where no direct moves between u and v are allowed.

This one kind of has me stumped :\

If you need anything else, just let me know. Thanks in advance for any help :)

EDIT: NEvermind on the error, I don't know what I was thinking, I can just use Hanoi(n, 1, 2, 3); lol, whoops.
• 09-12-2007
dwks
Unless they're constructors for classes, many of your functions are missing a return type -- probably void.

You never use counter in main(), so it will always be zero. Perhaps you should use the return value of Hanoi to count the number of moves . . .
• 09-12-2007
Saggio
That's because I wrote pseudo-code in word, I didn't include the return types.

Anyway, now that I got past that, I still can't get it to run properly. It goes through one move then crashes at the bold point.

I tried to debug it, and it seems that the second time it goes to the Move() function, Peg[i] is empty for some reason....

Code:

```void Move(int i,int j) {         if(Peg[i].top() <= Peg[j].top() /*&& (i*j != 2)*/)         {                 Peg[j].push(Peg[i].top());                 Peg[i].pop();                 counter++;                 cout<<"move disk " << i << " to " << j << " Moves: " << counter << endl;         }         else cout << "invalid"; } void Hanoi(int n, int from, int to, int aux) {         if(n>0)         {                 Hanoi(n-1,from,aux,to);                 Move(to,from);                 Hanoi(n-1,aux,to, from);         } }```

Here's my main functino again if you need it:

Code:

```int main ()  {     int n = 0;     counter = 0;      cout << "Please enter a number between 1 and 100: ";     cin >> n;     cout << endl;     cout << "OK. Run Towers of Hanoi puzzle with " << n << " disks:" << endl;     cout << endl;     Peg[0].push(n+1);         Peg[1].push(n+1);         Peg[2].push(n+1);         Peg[3].push(n+1);                 for(int x=n; x > 0; x--)         {                 Peg[0].push(x);         }         Hanoi(n,1,2,3);     cout << endl;     cout << "That took " << counter << " moves." << endl;     cout << endl;     return 0; }```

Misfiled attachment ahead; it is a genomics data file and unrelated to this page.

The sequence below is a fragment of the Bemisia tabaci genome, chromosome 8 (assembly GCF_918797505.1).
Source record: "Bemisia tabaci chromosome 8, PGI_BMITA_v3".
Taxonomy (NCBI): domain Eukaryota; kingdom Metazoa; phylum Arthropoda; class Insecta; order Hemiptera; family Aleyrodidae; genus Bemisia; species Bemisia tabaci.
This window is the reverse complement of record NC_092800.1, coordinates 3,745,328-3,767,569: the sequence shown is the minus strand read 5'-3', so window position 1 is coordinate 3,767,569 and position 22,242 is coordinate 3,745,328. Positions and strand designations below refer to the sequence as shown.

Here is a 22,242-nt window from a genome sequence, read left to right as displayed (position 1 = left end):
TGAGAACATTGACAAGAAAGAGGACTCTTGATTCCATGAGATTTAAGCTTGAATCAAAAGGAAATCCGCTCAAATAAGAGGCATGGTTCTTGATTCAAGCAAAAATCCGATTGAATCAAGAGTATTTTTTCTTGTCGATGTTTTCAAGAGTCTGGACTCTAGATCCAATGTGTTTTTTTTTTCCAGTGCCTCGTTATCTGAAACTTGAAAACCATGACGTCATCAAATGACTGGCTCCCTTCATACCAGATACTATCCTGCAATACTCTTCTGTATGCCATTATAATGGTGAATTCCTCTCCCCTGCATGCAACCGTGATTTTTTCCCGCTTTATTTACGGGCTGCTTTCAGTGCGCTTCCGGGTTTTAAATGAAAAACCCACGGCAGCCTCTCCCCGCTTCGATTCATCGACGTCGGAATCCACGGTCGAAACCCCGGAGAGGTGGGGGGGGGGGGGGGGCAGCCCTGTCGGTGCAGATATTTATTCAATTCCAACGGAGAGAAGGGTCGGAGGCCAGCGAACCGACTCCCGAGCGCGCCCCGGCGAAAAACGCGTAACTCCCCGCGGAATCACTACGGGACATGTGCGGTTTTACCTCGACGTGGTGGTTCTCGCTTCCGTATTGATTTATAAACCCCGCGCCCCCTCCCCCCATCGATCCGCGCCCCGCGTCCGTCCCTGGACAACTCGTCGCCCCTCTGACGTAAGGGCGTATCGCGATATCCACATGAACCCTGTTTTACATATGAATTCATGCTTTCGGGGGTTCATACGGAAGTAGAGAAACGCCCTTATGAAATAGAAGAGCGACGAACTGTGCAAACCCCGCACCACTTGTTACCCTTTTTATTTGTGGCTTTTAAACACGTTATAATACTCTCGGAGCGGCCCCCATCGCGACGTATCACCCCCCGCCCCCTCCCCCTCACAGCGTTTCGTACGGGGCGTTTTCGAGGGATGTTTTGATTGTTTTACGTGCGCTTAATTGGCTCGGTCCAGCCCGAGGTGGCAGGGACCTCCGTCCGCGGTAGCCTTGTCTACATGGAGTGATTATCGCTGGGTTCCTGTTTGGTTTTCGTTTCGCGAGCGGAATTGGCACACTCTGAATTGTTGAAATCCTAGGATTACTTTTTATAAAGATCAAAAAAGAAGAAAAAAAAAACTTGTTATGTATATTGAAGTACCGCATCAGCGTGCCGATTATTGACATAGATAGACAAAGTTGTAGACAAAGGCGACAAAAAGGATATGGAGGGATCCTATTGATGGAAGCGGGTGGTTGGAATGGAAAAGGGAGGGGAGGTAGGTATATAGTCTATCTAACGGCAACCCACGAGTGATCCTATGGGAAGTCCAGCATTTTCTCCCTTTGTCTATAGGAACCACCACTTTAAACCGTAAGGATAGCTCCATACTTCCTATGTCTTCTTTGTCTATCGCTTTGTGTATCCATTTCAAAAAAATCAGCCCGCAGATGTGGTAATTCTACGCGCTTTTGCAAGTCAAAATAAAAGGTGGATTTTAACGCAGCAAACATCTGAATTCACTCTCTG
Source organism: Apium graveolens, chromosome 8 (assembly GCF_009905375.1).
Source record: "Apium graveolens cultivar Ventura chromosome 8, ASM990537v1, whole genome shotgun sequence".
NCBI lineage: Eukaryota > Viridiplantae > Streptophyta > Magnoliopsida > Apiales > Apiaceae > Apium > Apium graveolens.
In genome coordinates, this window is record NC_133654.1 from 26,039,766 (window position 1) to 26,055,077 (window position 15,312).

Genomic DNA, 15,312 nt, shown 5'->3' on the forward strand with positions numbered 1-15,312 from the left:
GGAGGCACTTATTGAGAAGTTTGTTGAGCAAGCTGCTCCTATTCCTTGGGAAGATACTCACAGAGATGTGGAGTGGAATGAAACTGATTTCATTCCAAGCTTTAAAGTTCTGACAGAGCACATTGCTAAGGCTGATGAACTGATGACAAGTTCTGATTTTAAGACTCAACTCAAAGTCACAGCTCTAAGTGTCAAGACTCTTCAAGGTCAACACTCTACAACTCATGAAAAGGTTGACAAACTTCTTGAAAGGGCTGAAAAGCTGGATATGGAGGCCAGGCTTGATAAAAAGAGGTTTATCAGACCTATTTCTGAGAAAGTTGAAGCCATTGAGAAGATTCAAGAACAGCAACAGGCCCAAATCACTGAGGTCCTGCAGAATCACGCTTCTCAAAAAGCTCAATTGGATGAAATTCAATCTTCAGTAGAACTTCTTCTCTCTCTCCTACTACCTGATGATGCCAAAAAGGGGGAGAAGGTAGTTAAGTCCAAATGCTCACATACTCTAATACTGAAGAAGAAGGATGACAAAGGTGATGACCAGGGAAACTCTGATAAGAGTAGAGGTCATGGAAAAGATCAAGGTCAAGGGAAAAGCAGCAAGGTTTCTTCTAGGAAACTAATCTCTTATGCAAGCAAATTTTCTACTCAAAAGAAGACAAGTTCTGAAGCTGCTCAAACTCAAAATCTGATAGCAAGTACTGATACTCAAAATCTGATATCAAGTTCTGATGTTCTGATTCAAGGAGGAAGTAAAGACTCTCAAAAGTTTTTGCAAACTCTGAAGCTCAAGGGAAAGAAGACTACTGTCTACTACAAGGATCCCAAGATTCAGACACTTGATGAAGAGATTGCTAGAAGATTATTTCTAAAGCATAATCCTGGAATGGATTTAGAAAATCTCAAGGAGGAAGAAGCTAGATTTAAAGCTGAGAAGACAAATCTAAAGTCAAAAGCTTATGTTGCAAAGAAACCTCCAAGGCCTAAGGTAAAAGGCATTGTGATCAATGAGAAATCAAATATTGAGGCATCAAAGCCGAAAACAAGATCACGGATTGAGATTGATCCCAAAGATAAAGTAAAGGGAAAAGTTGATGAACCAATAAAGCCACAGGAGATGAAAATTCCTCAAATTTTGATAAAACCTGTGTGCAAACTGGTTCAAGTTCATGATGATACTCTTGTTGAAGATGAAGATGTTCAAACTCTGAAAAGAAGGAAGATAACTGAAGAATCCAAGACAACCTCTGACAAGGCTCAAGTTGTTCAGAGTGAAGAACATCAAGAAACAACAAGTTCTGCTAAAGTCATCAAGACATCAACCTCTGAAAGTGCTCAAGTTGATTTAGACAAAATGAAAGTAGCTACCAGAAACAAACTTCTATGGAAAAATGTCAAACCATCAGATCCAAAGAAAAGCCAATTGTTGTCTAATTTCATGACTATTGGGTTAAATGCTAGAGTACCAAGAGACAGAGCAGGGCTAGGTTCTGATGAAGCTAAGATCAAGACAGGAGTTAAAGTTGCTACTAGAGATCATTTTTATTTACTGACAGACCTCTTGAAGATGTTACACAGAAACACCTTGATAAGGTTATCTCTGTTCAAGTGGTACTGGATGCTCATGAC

NOTE: I'm still just trying to get the regular 3 peg tower of hanoi problem to work correctly.
• 09-12-2007
Saggio
Okay, I figured out some stuff:

Here's my new code if anyone is interested:

Code:

```void Move(int i,int j) {         if(Peg[i].top() <= Peg[j].top() /*&& (i*j != 2)*/)         {                 Peg[j].push(Peg[i].top());                 Peg[i].pop();                 counter++;                 if(m <= 5)                         cout<<"move disk " << i << " to " << j << " Moves: " << counter << endl;         }         else cout << "invalid"; } void Hanoi(int n, int from, int to, int aux) {         if(n>0)         {                 Hanoi(n-1,from,aux,to);                 Move(from,to);                 Hanoi(n-1,aux,to,from);         } } int main ()  {     int n = 0;     counter = 0;      cout << "Please enter a number between 1 and 100: ";     cin >> n;         m = n;     cout << endl;     cout << "OK. Run Towers of Hanoi puzzle with " << n << " disks:" << endl;     cout << endl;     Peg[0].push(n+1);         Peg[1].push(n+1);         Peg[2].push(n+1);         Peg[3].push(n+1);         Peg[4].push(n+1);                 for(int x=n; x > 0; x--)         {                 Peg[1].push(x);         }         Hanoi(n,1,2,3);         //Simple_long(n,1,2,3,4);     cout << endl;     cout << "That took " << counter << " moves." << endl;     cout << endl;     return 0; }```